whose ad ice &e had as(ed for in this "ost serio#s b#siness.loan.9 In "any circ#"stances. Christian "inds sho#ld not thin( that gainf#l co""erce can flo#rish by #s#ries or other si"ilar in.. the decrees of pre io#s popes. to spend and in est "oney legiti"ately either to pro ide oneself with an ann#al inco"e or to engage in legiti"ate trade and b#siness. these sa"e legiti"ate contracts s#ffice to pro ide a standard and a principle for engaging in co""erce and fr#itf#l b#siness for the co""on good. In these contracts. 4ro" these other titles. 5or is it denied that it is ery often possible for so"eone. both open and hidden. he "#st "a(e restit#tion according to the co""#tati e bond of . restit#tion is obligated.#st and legiti"ate reasons arise to de"and so"ething o er and abo e the a"o#nt d#e on the contract. By these re"ar(s. Beca#se of this. &e are also aware that the theologians of regions neighboring those .#st contracts e*ist. plain loan. that so"e will falsely and rashly pers#ade the"sel es3and s#ch people can be fo#nd anywhere3that together with loan contracts there are other legiti"ate titles or. &e do not deny that at ti"es together with the loan contract certain other titles3which are not at all intrinsic to the contract3"ay r#n parallel with it.oin it. howe er. This law is to be obser ed in a holy "anner. "a(es nations "iserable. entirely . e*cepting loan contracts.#stice raises #p nations% sin. e*plained their opinions. &hoe er therefore wishes to follow his conscience "#st first diligently in'#ire if. 6 en tho#gh it "ay not fall #nder the precise r#bric of #s#ry !since all reciprocity. b#t also co""on h#"an sense and nat#ral reason. along with the loan. 7ho#ld any one thin( li(e this. Christ Hi"self teaches this8 9:o not ref#se to lend to hi" who as(s yo#. If not obser ed e*actly. and again after they had been held% for &e read the opinions of these o#tstanding "en "ost diligently. reparation "#st be "ade. III. On the contrary &e learn fro" di ine )e elation that . Besides. There are "any different contracts of this (ind. B#t yo# "#st diligently consider this. Also &e de oted o#r pri ate st#dy to this "atter before the congregations were con ened. they "ight con ince the"sel es that other . while they were in session. whate er is recei ed o er and abo e what is fair is a real in.#st contract "ay be possible e*cept for a loan.aw and Theology. IV. and the a#thority of Ch#rch co#ncils and the 4athers all see" to en.#stice% its f#nction in h#"an contracts is to ass#re e'#ality for each one. for which it is per"issible to recei e a "oderate a"o#nt of interest. no other tr#e and . since the professors of Canon . 6 eryone (nows that "an is obliged in "any instances to help his fellows with a si"ple. V.#stice. . is absent$. script#ral e idence.#dg"ent of the Catholic Ch#rch on #s#ry. 4ro" these types of contracts honest gain "ay be "ade. Therefore if one recei es interest.#stices. he will oppose not only the . if e'#ality is not "aintained. This is how the Cardinals and theologians and the "en "ost con ersant with the canons. &e appro e and confir" whate er is contained in the opinions abo e. howe er. &e certainly (now the a#thors who hold the opposite opinions and also those who either s#pport and defend those a#thors or at least who see" to gi e the" consideration. another category e*ists by "eans of which the gain he see(s "ay be lawf#lly attained. Th#s if e erything is done correctly and weighed in the scales of . by "eans of contracts differing entirely fro" loans.#stice.

the so#rce of all e il% to this end. 4or instance. Ta(e great care that no one in yo#r dioceses dares to write or preach the contrary% howe er if any one sho#ld ref#se to obey. when so"e contract is disc#ssed. also. 4irst of all. partic#larly if it does not lac( the s#pport of reason and of "en of rep#tation. Indeed cla"oro#s o#tcries and acc#sations brea( the chain of Christian lo e and gi e offense and scandal to the people. and priests to "a(e all of yo# aware of these "atters. =. 1. This will not only greatly help to a oid concern and an*iety. let the" be g#ided by those who e*cel in doctrine and the glory of irt#e. . In the second place.#dge these "atters with s#ch se erity that they hold any profit deri ed fro" "oney to be illegal and #s#rio#s% in contrast to the". "ay again be dri en headlong into r#in. to a oid e*tre"es. Concerning the specific contract which ca#sed these new contro ersies. b#t will also confir" the contract in the real" of p#blic b#siness. show yo#r people with pers#asi e words that the sin and ice of #s#ry is "ost e"phatically conde"ned in the 7acred 7cript#res% that it ass#"es ario#s for"s and appearances in order that the faithf#l. which are always e il. let no ins#lts be h#rled at those who hold the contrary opinion% nor let it be asserted that it "#st be se erely cens#red. B#t it is essential for these people. Therefore. the abo e opinions "#st be adhered to strictly.ected to the penalties i"posed by the sacred canons on those who iolate Apostolic "andates. )e(indle yo#r >eal for piety and yo#r conscientio#sness so that yo# "ay e*ec#te what &e ha e gi en. This approach also closes the door on contro ersies3 which ha e arisen "ore than once3since it clarifies whether the "oney. &hene er 7ynods are held or ser"ons preached or instr#ctions on sacred doctrine gi en. <.et the" not adhere too "#ch to their pri ate opinions. restored to liberty and grace by the blood of Christ. if they desire to in est their "oney. &e decide nothing for the present% &e also shall not decide now abo#t the other contracts in which the theologians and canonists lac( agree"ent. so"e tr#st in their own strength and (nowledge to s#ch an e*tent that they do not hesitate to gi e answers to those '#estions which de"and considerable (nowledge of sacred theology and of the canons. Before they gi e their answer. Therefore &e address these encyclical letters to all Italian Archbishops. let the" cons#lt a n#"ber of e"inent writers% then let the" accept those iews which they #nderstand to be confir"ed by (nowledge and a#thority. let the" e*ercise diligent care lest they be snatched by c#pidity. In the contract they sho#ld e*plain the conditions and what gain they e*pect fro" their "oney. ?. he sho#ld be s#b.in which the contro ersy had its origin #ndertoo( the defense of the tr#th with wisdo" and serio#sness. those who desire to (eep the"sel es free and #nto#ched by the conta"ination of #s#ry and to gi e their "oney to another in s#ch a "anner that they "ay recei e only legiti"ate gain sho#ld be ad"onished to "a(e a contract beforehand. In the third place. @. Bishops. there are so"e who . there are so"e so ind#lgent and so re"iss that they hold any gain whatsoe er to be free of #s#ry. And if a disp#te sho#ld arise. which has been .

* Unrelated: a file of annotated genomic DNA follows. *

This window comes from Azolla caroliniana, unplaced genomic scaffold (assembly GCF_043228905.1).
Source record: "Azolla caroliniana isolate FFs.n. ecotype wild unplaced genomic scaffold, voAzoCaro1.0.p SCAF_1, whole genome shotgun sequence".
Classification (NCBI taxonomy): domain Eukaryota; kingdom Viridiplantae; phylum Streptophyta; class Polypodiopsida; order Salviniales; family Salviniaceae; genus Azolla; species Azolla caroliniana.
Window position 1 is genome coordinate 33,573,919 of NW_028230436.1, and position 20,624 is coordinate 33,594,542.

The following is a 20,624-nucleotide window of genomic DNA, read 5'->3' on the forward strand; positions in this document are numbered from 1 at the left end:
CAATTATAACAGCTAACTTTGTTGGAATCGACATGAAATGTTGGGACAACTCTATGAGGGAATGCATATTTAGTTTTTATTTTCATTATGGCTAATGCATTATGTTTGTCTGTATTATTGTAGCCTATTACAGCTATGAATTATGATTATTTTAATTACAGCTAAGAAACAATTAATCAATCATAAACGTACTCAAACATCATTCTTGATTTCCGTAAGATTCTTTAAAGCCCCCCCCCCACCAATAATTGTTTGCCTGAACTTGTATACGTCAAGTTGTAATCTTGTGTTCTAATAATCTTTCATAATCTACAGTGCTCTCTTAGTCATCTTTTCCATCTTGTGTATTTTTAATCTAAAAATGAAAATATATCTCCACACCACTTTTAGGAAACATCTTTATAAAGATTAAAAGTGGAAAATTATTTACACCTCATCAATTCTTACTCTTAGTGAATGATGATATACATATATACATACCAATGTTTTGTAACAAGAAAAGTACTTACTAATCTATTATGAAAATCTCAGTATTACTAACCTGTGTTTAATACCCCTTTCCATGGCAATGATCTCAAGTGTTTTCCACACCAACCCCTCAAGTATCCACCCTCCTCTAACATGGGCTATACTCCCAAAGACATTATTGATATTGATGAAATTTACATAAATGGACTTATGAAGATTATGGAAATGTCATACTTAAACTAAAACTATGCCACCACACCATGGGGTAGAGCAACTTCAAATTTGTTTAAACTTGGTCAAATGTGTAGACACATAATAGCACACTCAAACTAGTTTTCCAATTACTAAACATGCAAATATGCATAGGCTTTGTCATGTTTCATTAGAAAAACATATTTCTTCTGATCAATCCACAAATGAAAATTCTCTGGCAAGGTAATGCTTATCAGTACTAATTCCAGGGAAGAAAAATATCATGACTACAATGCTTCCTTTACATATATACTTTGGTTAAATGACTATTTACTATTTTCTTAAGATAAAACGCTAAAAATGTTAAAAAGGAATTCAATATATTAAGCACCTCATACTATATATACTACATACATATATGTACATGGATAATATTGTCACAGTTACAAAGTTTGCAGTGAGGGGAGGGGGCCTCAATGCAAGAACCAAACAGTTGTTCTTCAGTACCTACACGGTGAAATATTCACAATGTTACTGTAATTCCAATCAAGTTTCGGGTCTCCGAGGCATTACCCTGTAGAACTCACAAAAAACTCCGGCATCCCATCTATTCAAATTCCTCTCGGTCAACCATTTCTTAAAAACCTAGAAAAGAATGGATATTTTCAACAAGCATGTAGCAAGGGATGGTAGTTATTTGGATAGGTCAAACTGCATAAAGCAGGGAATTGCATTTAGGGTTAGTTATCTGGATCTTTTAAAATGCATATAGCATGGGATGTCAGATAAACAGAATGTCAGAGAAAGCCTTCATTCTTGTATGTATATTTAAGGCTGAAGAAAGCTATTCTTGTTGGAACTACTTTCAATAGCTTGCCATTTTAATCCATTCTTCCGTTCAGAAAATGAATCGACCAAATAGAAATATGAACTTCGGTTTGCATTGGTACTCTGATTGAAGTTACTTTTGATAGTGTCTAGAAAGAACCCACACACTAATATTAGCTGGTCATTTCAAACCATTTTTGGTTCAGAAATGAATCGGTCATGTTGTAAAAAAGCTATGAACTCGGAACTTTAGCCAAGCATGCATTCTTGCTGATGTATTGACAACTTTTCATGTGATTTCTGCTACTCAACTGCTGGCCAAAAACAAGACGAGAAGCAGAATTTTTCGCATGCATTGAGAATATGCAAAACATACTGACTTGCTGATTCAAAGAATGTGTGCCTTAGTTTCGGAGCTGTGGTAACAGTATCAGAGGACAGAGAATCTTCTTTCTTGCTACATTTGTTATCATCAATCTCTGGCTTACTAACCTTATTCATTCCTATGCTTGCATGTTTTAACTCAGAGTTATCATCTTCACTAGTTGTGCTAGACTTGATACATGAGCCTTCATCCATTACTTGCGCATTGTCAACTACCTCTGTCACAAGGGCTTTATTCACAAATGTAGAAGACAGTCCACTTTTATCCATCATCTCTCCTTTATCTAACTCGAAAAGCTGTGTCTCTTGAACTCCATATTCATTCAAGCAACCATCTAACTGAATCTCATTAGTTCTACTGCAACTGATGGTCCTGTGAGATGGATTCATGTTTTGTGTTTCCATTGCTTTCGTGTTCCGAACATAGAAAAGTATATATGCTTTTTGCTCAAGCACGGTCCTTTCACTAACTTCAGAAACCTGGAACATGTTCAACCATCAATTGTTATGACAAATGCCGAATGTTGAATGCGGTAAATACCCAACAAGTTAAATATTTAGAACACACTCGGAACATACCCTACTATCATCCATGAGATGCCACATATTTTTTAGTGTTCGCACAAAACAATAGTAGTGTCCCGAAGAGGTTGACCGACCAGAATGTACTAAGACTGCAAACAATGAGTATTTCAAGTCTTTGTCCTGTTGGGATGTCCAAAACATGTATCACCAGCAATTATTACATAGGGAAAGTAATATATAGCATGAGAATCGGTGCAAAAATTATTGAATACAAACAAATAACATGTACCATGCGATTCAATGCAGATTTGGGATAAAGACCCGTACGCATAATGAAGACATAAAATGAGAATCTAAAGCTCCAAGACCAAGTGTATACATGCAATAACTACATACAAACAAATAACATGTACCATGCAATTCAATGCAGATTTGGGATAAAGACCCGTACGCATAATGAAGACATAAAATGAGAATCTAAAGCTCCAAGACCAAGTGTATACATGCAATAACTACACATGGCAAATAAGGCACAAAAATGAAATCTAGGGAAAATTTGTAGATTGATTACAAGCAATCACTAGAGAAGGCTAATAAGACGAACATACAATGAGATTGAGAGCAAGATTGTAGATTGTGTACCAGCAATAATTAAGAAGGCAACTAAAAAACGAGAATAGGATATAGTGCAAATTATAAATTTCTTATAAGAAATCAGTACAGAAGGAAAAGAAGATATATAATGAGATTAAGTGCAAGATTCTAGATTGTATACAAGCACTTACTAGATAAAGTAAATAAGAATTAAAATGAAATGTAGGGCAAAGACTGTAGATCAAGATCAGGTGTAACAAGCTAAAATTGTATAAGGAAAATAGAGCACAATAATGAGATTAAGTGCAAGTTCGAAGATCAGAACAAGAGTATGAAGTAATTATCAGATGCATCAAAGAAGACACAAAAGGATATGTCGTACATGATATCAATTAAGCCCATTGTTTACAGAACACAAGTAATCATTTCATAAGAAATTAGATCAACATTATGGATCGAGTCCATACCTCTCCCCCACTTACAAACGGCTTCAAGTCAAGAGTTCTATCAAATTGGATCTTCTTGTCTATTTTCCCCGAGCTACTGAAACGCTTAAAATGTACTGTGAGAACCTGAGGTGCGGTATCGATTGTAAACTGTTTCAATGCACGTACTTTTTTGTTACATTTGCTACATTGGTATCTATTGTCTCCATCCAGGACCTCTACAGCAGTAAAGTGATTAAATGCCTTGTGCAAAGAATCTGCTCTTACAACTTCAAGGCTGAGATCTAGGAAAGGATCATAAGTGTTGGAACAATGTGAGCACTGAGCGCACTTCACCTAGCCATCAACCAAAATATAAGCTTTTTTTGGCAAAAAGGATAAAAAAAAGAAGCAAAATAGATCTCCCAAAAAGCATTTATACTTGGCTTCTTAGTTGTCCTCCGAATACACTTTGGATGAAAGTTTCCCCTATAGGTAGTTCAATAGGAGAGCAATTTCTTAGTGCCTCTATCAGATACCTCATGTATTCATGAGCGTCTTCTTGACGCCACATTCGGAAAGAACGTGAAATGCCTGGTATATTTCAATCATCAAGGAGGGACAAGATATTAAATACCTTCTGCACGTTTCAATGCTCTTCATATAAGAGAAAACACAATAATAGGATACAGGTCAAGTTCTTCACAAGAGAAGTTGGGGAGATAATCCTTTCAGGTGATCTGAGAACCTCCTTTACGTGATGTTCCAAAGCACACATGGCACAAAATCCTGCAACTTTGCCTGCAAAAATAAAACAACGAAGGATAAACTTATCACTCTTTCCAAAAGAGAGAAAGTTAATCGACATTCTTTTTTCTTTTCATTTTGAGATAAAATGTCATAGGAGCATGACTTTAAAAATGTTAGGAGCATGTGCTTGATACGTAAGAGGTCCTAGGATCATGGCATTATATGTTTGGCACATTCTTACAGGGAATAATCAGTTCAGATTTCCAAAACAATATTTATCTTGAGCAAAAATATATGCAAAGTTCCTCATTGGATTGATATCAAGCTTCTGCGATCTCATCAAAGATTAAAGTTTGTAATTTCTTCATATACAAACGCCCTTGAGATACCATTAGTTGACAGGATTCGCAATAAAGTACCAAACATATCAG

or. the si*th year of O#r Pontificate.<. . 0 5o e"ber 0?. "ay act#ally contain concealed #s#ry. since gain is al"ost always obtained fro" "oney gi en to another. These are the chief things &e wanted to say to yo#. to yo# and to the floc( co""itted to yo#r care. &e hope that yo# "ay co""and yo#r faithf#l to obser e what these letters prescribe% and that yo# "ay #nderta(e effecti e re"edies if dist#rbances sho#ld be stirred #p a"ong yo#r people beca#se of this new contro ersy o er #s#ry or if the si"plicity and p#rity of doctrine sho#ld beco"e corr#pted in Italy. Th#s.#dg"ents of both co#rts. Gi en in )o"e at 7t. By the sa"e to(en. on the gro#nds that so"e gain is #s#ally recei ed fro" "oney lent o#t. and "#st therefore be ret#rned according to the . Cary Ca. and therefore can be #pheld in the co#rts of both ci il and canon law. and gain which is illicitly obtained. 4inally. it is clearly in alid to s#ggest. 00. In the fo#rth place &e e*hort yo# not to listen to those who say that today the iss#e of #s#ry is present in na"e only. that the iss#e of #s#ry is irrele ant in o#r ti"es. Tr#ly an ob io#s difference e*ists between gain which arises fro" "oney legally. 0A. How false is this opinion and how far re"o ed fro" the tr#thB &e can easily #nderstand this if we consider that the nat#re of one contract differs fro" the nat#re of another. &e i"part the Apostolic Benediction.loaned witho#t apparent interest. the things which res#lt fro" these contracts will differ in accordance with the arying nat#re of the contracts.